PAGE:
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Venomous Animal Encounters on the Rise—Here Are the Scariest Offenders

You might want to stay away from these creatures when you're out in the wild.

Spending time outdoors can be a great way to relax and reconnect with nature. But even if you're being careful not to disturb any potentially dangerous animals, data shows that human run-ins with venomous creatures have begun to increase. And while there's likely no single explanation for the change, experts say there could be a few things that could be contributing to the spike.

"A lot of new people started spending time in the outdoors as a hobby during the pandemic, and many have continued to do so," Charles van Rees, PhD, conservation scientist and naturalist at the University of Georgia, tells Best Life. "Beyond that, the real estate frenzy in the U.S. and other places also means that a lot of people are looking to develop new land and pushing into places that were formerly housing wildlife. All of this, of course, greatly increases the chances of human-wildlife contact."

Fortunately, knowing what's out there can help you stay prepared and allow you to keep enjoying nature safely. Read on to see what the scariest offenders are now that venomous animal encounters are on the rise, according to experts.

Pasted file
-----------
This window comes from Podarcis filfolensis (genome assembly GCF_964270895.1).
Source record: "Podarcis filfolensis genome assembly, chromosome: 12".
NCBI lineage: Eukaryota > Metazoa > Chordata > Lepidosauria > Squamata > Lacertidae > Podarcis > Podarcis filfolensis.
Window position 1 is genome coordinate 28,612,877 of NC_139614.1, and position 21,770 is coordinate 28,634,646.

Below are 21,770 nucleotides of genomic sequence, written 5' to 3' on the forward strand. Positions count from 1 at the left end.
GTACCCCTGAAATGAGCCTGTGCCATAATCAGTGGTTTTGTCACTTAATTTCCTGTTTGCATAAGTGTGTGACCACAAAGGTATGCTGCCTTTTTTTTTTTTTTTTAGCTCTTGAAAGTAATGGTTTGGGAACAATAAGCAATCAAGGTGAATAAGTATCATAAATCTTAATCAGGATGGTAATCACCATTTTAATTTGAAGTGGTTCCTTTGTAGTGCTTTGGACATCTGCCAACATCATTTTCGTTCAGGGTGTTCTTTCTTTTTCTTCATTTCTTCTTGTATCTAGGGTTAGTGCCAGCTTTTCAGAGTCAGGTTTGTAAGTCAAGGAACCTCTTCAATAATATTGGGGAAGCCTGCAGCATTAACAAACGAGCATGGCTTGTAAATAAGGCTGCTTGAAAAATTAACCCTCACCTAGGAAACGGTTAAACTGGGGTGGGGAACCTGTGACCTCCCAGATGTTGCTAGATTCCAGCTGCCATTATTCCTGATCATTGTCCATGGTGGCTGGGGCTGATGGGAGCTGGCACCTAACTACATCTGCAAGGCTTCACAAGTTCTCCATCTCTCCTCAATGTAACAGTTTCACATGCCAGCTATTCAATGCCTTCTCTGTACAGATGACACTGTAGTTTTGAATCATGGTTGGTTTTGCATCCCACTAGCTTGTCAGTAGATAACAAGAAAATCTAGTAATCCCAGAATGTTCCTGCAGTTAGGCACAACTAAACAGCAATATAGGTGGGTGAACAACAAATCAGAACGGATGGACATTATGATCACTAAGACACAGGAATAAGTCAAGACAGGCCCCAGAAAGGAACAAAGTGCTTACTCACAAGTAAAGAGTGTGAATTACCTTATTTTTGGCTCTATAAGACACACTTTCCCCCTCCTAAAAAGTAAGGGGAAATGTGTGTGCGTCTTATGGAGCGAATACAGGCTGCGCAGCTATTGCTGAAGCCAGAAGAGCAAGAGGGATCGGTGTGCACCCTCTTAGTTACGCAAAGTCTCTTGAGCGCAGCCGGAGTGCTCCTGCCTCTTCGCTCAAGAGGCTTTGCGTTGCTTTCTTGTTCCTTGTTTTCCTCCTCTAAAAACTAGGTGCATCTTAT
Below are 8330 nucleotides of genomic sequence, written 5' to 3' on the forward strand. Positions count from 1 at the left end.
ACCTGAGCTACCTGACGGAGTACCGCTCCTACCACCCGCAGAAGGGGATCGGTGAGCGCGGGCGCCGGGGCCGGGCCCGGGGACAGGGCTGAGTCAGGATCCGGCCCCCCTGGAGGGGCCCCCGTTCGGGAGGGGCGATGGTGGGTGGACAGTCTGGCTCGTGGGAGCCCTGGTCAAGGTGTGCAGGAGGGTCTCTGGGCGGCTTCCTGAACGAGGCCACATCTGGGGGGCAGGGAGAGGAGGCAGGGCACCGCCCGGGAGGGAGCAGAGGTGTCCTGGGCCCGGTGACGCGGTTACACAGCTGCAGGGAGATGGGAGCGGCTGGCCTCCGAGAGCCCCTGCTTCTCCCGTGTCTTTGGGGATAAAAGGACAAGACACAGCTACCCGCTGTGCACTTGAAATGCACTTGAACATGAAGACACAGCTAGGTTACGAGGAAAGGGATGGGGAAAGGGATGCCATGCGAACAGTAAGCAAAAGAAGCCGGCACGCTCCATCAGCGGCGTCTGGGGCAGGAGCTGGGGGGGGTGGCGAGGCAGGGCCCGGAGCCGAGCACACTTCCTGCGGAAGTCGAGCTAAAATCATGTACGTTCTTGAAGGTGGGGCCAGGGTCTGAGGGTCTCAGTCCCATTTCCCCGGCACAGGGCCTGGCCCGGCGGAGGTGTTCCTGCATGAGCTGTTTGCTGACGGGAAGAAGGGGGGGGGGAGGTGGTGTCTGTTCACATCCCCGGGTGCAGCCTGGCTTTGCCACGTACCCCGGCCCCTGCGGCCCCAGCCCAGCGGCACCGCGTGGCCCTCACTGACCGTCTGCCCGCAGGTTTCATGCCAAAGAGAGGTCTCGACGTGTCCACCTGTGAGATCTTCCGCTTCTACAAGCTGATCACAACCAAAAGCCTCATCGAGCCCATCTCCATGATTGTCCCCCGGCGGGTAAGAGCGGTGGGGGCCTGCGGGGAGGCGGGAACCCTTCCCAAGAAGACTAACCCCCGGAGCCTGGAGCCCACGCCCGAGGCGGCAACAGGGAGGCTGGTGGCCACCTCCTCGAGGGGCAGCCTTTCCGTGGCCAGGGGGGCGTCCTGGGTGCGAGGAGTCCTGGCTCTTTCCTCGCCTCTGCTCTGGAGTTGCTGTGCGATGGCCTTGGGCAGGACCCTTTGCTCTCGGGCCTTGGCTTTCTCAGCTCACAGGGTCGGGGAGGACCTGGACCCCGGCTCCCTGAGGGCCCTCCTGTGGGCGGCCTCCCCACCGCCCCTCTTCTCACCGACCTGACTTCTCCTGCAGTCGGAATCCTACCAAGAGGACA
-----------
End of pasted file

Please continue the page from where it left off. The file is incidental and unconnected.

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Brown Recluse Spider

A closeup of a brown recluse spider on a cement floor
iStock / PeteMuller

As the weather warms up, most people expect to see more reptiles in their yards as they become more active after the winter. But according to experts, spiders also begin their seasonal feeding frenzy as the flies, mosquitos, and other insects they prey upon begin to swarm again.

However, while arachnids play a crucial role in the food chain and keeping pests at bay, there is one species that whose bite has made it infamous: the brown recluse spider.

"Found in various regions of the U.S., this spider is known for its necrotic venom, which can lead to tissue damage and slow-healing wounds in some cases," says Georgina Ushi Phillips, DVM, a writer for The Reptile Room and a Florida-based veterinarian. "I would know because I've been bitten by one!"

As the name suggests, the species is notoriously shy and typically hides in more secluded areas like woodpiles, sheds, attics, basements, and closets, according to the Centers for Disease Control and Prevention (CDC). But the agency also points out that they "cannot bite humans without some form of counter pressure, for example, through unintentional contact that traps the spider against the skin."

You can help protect yourself by shaking out your clothes before putting them on after being in storage or making sure to pick up your garments and towels from the floor.

Yellow-Bellied Sea Snake

A sea snake washed up on a beach
Shutterstock / Maciej Bogusz

Many people set out on the hiking trail or get to work in their gardens aware they may come across a snake at some point. But it's a different story entirely when you're planning a day at the beach, thanks to a newly arrived venomous reptile.

"A particular species of sea snake—the yellow-bellied sea snake (Hydrophis platurus)—has started showing up with gradually increasing frequency off the coast of California in recent years," Charles van Rees, PhD, conservation scientist and naturalist at the University of Georgia, previously told Best Life. "In 2015, 2016, and 2018, several were found by beachgoers on Laguna and Huntington beaches, among others, in Southern California."